Formation patches are types of military insignia developed during the 20th Century. Originally intended as battlefield identification of military formations, they have persisted into the 21st Century as an element of military heraldry.
Previous to the 20th Century, tactical control of military units in the field - particularly in the "post-Cromwell era" - was aided by the use of distinctively coloured uniforms and colours, standards and guidons.
During the First World War, as armies adopted drab coloured uniforms, the need to identify friendly troops in assaulting formations was made acute by the problems of intensive defensive firepower and the attendant problem of dispersion. The British Army, among others, developed a solution whereby individual divisions, brigades, battalions and even companies were identified by distinctive coloured cloth insignia, either sewn to the uniform jacket (on the sleeves, or the back of the tunic), or painted on the helmet. These marks became common after the Battle of the Somme. These distinguishing marks were also alternately known as "Battle Patches". Other armies continued to identify regiments through the use of numerals, but did not identify military divisions through the use of patches. The United States Army, however, did develop a system of shoulder sleeve insignia with distinctive badges identifying individual divisions.
By the time of the Second World War, the various armies did not feel a perceived need to identify individual battalions on battledress uniforms. The German Army had a system of coloured bayonet knots that identified the wearer's company, number shoulder strap buttons that identified the wearer's company/battalion, and shoulder straps that identified the wearer's regiment, but had no distinguishing divisional insignia other than the cuff titles of the 'elite' formations. The British Army prohibited all identifying marks on its Battle Dress uniforms in 1939 save for drab regimental slip-on titles, but in 1941 introduced formation patches to identify the wearer's division. The Canadian Army followed suit with this practice. The 2nd Canadian Infantry Division used a "battle patch" system of geometric shapes identifying individual brigades and battalions, similar to that used by the 2nd Canadian Division in the First World War, during the 1941-42 period, but abandoned this system after the Dieppe Raid. Other Canadian divisions used plain formation patches, and separate unit titles.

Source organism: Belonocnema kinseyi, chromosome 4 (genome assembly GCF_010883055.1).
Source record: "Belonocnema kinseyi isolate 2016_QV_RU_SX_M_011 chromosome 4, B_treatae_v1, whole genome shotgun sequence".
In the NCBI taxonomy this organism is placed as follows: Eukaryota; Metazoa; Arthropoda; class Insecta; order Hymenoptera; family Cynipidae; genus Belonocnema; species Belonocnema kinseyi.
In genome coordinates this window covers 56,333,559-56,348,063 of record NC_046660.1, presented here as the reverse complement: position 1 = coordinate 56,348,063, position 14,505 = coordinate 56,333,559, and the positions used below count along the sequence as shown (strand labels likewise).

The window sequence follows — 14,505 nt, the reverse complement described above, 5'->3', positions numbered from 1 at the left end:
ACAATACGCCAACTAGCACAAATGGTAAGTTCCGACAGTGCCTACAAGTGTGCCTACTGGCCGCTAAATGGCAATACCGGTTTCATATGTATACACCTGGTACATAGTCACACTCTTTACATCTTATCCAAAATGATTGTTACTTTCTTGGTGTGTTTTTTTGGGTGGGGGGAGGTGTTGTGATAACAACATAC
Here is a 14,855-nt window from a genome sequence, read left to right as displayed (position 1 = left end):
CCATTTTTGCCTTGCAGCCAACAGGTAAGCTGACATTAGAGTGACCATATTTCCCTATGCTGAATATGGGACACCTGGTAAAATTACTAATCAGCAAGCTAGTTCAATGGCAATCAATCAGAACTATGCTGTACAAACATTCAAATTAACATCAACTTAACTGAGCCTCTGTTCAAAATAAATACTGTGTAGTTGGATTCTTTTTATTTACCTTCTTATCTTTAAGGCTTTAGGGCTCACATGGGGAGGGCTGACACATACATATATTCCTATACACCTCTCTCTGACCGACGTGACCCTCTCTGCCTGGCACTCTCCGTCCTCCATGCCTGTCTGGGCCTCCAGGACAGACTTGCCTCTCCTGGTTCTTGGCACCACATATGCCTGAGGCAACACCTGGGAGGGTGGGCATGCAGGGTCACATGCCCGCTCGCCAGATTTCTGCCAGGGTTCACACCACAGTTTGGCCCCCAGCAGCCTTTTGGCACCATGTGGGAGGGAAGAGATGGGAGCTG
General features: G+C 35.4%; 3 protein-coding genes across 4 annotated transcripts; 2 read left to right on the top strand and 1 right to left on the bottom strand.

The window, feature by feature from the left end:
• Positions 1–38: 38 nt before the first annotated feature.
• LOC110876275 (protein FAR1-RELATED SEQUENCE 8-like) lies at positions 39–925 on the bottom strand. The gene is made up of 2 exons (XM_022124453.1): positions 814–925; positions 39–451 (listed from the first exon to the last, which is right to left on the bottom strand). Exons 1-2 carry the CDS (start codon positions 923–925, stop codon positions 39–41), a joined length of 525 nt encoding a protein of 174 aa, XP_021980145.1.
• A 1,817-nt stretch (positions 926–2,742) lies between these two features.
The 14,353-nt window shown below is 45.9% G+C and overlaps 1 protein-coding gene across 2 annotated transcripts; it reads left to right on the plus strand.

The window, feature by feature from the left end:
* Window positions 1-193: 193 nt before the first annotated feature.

The United States continued its system as shoulder sleeve insignia with a regulation that prior combat service entitled the wearer to sew the formation patch of a former unit on the right sleeve of a uniform or field jacket, and the patch of the currently assigned formation on the left sleeve.
Formation patches have survived into the 21st Century in many modern militaries, though when in use on combat uniforms are generally rendered in subdued colours and their use in their original intended purpose - battlefield identification - is questionable.
- Law, Clive M., Distinguishing Patches (Second Edition) (Service Publications, Ottawa, ON, 2008) ISBN 978-1-894581-50-9
- Chappell, Mike Battle Insignia (1): 1914-18 (Men-At-Arms, 182) Osprey Publishing, ISBN 978-0-85045-727-8
- Dancocks, Daniel Gallant Canadians: The Story of the 10th Canadian Infantry Battalion, 1914-1919 (Calgary Highlanders Regimental Funds Foundation, 1990) ISBN 0-9694616-0-7
- Davis, Brian L. German Army Uniforms and Insignia 1933-1945, Arms & Armour Press ISBN 0-85368-587-8
- Davis, Brian L. British Army Uniforms and Insignia of World War Two ISBN 1-85409-159-X
- Dorosh, Michael A. Dressed to Kill Service Publications, 2001
- Law, Clive M. Distinguishing Patches: Formation Patches of the Canadian Army (Service Publications) ISBN 978-0-9699845-2-8
- Glyde, Keith Distinguishing Colour Patches of the Australian Military Forces 1915 - 1951 (self published, Claremont Tasmania, 1999)
- Thomas, Malcolm and Cliff Lord New Zealand Army Distinguishing Patches 1911-1991
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